To insert a new item, we send POST request to our url with new task in body. To update item, we send PUT request to url/item_id. This request also contains updated task in body. To remove item, we send delete request to url/item_id. In this case, an item with such id will be removed.

Now, open link.service.ts and update our LinkService.

import {Injectable} from "@angular/core";
import {Link} from "../models/link";
import {HttpClient} from '@angular/common/http';
import {HandleError} from './service-helper';


@Injectable()
export class LinkService {
    private linkUrl = "api/links";

    constructor(private http: Http) {}

    get(): Promise<Link[]> {
        return this.http.get(this.linkUrl)
            .toPromise()
            .catch(HandleError);
    }

    insert(link: Link): Promise<Link> {
        return this.http.post(this.linkUrl, link)
            .toPromise()
            .catch(HandleError);
    }

    update(link: Link): Promise<void> {
        return this.http.put('${this.linkUrl}/${link.id}', link)
            .toPromise()
            .catch(HandleError);
    }

    remove(id: number): Promise<void> {
        return this.http.delete('${this.linkUrl}/${id}')
            .toPromise()
            .catch(HandleError);
    }
}

It’s pretty much the same as TaskService and provides same API for links.

Now, open gantt.component.ts and add tasks editing logic to it.

import { Component, ElementRef, OnInit, ViewChild, ViewEncapsulation } from '@angular/core';
import {TaskService} from "../services/task.service";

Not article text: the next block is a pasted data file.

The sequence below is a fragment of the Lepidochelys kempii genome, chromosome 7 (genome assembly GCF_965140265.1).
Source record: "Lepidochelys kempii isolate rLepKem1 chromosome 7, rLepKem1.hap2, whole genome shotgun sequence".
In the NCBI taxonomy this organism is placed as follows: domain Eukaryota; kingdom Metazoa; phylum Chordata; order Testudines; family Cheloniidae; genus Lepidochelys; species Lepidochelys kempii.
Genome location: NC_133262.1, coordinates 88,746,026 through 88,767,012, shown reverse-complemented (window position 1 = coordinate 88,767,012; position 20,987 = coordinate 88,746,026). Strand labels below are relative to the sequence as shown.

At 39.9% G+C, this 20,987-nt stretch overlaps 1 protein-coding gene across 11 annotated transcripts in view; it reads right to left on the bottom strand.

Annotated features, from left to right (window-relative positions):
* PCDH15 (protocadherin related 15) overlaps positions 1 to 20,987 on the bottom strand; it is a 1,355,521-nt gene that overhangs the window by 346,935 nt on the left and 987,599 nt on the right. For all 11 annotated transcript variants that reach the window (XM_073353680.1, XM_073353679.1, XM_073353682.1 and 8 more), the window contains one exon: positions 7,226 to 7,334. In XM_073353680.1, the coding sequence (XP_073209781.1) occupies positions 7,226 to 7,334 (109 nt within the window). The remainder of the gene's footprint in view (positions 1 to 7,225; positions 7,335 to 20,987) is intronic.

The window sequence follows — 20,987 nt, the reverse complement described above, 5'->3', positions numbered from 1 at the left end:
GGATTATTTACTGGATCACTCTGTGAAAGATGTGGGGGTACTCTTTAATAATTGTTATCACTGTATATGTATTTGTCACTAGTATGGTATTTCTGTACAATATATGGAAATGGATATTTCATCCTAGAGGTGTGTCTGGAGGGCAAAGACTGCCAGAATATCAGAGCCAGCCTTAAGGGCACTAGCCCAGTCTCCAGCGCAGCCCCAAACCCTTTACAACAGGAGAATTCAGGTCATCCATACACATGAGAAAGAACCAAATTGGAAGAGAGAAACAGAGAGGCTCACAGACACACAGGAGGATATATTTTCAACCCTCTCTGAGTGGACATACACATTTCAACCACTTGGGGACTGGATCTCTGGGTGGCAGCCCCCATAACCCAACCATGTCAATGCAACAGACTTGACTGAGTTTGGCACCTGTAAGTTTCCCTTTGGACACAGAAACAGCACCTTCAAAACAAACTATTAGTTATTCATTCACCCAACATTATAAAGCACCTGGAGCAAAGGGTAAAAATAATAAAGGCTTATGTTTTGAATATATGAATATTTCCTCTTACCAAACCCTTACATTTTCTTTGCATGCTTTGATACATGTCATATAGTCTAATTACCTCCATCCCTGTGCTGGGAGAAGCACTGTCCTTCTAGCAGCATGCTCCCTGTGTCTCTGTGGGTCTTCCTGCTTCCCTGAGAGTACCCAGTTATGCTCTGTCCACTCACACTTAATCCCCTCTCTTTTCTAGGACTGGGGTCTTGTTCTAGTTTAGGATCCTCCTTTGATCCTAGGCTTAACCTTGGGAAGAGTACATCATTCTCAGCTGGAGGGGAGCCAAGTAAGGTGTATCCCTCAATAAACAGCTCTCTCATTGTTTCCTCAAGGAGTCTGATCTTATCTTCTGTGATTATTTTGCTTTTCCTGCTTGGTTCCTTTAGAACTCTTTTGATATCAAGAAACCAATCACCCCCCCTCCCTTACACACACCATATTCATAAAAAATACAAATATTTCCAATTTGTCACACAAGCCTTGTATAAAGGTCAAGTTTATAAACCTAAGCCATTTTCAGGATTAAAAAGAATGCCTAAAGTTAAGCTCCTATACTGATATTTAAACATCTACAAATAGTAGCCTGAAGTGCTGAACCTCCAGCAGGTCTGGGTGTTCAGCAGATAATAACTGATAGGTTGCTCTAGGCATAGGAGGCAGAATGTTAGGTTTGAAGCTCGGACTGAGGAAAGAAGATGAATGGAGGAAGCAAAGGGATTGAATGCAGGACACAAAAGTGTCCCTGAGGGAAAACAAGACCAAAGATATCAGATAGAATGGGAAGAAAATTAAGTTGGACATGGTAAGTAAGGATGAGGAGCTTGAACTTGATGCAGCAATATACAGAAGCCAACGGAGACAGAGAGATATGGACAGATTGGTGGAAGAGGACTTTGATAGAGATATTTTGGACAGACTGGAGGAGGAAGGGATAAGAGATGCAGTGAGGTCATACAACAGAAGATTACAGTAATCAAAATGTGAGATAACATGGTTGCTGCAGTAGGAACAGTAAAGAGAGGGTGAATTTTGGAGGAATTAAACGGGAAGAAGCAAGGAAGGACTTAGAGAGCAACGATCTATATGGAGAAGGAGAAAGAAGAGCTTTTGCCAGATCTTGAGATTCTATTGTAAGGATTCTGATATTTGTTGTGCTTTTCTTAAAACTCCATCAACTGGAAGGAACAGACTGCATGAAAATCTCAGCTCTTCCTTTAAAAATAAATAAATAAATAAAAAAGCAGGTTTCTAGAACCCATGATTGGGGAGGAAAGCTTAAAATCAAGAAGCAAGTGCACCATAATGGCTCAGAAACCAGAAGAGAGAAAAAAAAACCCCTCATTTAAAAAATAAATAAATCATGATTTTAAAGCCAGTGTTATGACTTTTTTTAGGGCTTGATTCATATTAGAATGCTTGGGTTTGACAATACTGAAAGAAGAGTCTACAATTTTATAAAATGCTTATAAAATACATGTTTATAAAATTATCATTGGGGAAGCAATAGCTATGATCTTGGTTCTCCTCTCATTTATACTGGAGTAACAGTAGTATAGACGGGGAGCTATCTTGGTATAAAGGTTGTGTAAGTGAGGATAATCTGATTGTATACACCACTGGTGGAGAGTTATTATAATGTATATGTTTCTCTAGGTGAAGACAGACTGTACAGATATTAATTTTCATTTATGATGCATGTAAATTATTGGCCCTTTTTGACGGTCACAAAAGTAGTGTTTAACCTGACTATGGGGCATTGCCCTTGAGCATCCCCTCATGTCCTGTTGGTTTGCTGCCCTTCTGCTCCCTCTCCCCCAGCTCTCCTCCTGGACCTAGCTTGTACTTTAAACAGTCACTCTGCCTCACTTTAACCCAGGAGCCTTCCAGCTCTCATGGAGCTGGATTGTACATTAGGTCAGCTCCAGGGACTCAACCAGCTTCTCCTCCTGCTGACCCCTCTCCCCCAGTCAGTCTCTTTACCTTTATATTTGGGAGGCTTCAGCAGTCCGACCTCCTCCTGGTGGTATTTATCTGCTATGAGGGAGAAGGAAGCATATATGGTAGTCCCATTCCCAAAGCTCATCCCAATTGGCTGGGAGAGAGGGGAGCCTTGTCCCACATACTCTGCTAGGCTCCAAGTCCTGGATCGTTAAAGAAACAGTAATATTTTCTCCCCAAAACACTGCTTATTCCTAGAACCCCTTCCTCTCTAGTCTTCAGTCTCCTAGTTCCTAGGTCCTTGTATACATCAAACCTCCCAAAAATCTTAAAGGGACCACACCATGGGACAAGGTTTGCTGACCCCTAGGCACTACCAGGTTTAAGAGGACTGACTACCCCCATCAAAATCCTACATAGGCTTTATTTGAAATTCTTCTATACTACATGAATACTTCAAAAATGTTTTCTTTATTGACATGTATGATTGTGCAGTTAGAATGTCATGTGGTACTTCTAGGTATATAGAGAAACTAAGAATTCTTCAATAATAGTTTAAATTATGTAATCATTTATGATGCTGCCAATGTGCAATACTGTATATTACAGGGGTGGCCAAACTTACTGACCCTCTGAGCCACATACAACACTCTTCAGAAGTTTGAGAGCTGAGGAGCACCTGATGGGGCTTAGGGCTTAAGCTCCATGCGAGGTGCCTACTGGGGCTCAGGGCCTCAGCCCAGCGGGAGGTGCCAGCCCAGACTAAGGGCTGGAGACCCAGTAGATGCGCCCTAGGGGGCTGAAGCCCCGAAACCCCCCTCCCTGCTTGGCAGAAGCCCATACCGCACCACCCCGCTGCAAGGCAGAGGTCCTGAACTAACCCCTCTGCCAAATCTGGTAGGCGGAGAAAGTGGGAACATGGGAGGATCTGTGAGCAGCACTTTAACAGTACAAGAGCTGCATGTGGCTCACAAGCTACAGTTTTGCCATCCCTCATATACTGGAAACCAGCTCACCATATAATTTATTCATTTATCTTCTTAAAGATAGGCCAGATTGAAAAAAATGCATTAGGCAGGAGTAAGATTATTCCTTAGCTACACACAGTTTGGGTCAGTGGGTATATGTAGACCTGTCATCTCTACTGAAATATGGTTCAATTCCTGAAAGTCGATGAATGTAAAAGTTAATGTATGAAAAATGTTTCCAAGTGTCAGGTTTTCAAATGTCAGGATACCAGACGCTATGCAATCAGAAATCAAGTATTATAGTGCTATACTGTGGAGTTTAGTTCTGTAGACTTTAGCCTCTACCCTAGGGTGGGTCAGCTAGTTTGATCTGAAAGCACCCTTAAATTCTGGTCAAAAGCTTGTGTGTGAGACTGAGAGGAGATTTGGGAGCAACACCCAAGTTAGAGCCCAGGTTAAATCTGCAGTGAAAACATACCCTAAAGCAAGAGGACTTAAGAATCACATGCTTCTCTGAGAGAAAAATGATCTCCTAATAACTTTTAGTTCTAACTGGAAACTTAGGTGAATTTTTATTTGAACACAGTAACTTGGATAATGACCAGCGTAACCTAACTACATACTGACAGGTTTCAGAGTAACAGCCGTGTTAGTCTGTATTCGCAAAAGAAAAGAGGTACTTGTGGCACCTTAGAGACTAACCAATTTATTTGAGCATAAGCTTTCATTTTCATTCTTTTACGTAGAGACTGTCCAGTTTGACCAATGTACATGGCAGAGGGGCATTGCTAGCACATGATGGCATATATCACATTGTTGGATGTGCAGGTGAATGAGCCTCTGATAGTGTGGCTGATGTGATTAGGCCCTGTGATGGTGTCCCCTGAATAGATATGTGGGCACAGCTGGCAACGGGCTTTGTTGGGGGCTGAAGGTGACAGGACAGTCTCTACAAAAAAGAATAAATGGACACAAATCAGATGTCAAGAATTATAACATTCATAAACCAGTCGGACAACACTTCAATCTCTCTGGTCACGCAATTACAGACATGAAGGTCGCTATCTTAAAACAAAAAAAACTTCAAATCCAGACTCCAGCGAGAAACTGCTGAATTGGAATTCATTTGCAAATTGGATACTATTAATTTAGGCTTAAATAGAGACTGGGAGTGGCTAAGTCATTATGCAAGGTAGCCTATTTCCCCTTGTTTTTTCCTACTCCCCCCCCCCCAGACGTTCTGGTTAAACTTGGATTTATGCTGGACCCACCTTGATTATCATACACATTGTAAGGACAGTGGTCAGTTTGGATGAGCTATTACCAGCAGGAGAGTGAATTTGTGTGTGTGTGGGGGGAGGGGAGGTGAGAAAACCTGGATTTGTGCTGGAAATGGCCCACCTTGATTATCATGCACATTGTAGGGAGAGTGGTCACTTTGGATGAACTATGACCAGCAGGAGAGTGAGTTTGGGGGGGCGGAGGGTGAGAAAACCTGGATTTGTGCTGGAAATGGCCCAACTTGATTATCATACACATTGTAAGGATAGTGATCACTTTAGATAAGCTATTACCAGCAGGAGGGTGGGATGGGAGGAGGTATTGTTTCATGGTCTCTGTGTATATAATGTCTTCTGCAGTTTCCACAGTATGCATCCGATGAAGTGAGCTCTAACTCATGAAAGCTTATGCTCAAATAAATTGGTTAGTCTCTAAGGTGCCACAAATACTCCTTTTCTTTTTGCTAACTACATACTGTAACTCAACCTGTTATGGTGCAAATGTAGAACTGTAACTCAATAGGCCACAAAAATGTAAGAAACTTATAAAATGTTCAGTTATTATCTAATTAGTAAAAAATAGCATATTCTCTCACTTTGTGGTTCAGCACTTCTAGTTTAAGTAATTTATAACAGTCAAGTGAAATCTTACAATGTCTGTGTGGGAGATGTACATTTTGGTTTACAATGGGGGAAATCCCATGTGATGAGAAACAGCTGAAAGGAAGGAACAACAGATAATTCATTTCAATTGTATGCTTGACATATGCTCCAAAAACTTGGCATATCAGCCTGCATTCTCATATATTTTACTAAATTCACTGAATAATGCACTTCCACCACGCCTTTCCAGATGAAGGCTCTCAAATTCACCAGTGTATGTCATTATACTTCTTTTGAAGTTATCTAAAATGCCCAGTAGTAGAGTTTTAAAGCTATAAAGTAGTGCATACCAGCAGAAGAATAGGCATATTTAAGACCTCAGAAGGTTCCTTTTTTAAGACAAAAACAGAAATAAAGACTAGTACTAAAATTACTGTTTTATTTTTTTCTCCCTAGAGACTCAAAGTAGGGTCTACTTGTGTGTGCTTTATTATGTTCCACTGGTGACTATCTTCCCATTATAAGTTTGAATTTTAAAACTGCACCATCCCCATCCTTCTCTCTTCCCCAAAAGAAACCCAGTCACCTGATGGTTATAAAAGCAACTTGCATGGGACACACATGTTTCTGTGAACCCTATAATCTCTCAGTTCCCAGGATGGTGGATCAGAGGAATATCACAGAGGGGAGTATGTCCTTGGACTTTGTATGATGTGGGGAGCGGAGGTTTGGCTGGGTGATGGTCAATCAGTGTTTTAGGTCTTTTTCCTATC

import {LinkService} from "../services/link.service";
import {Task} from "../models/Task";
import {Link} from "../models/Link";

import "dhtmlx-gantt";


@Component({
    encapsulation: ViewEncapsulation.None,
    selector: 'gantt',
    styleUrls: ['./gantt.component.css'],
    providers: [TaskService, LinkService],
    template: `<div #gantt_here class='gantt-chart'></div>`,
})
export class GanttComponent implements OnInit {
    @ViewChild("gantt_here") ganttContainer: ElementRef;

    constructor(private taskService: TaskService, private linkService: LinkService){}

    ngOnInit(){
        gantt.config.xml_date = "%Y-%m-%d %H:%i";

        gantt.init(this.ganttContainer.nativeElement);

        const dp = gantt.createDataProcessor({
            task: {
                update: (data: Task) => this.taskService.update(data),
                create: (data: Task) => this.taskService.insert(data),
                delete: (id) => this.taskService.remove(id)
            },
            link: {
                update: (data: Link) => this.linkService.update(data),
                create: (data: Link) => this.linkService.insert(data),
                delete: (id) => this.linkService.remove(id)
            }
        });


        Promise.all([this.taskService.get(), this.linkService.get()])
            .then(([data, links]) => {
                gantt.parse({data, links});
            });
    }
}

Here we’ve defined a dataProcessor handler that will capture changes made in gantt by the user and will transfer them to data services.
The handler can be declared either as a function or a router object, we’ve used the latter approach here.
Gantt accepts Promise response from the handler, so the gantt will correctly process the action completeness.
If your service changes a task or a link id after creating a new record (which it usually does), make sure that your Promise returns an object with {id: databaseId} or {tid: databaseId} as a result, so Gantt could apply new database id to the record.

Keep in mind that in this demo we’ve used angular-in-memory-api library to emulate the data storage, but in real life you’ll most probably want to save changes to the real database. In order to do that you’ll either need to remove in-memory-web-api from the app, or configure it to pass requests thru to the real backend, and implement a data storage.

Once again, you are welcome to check a complete demo of our gantt chart and Angular on GitHub.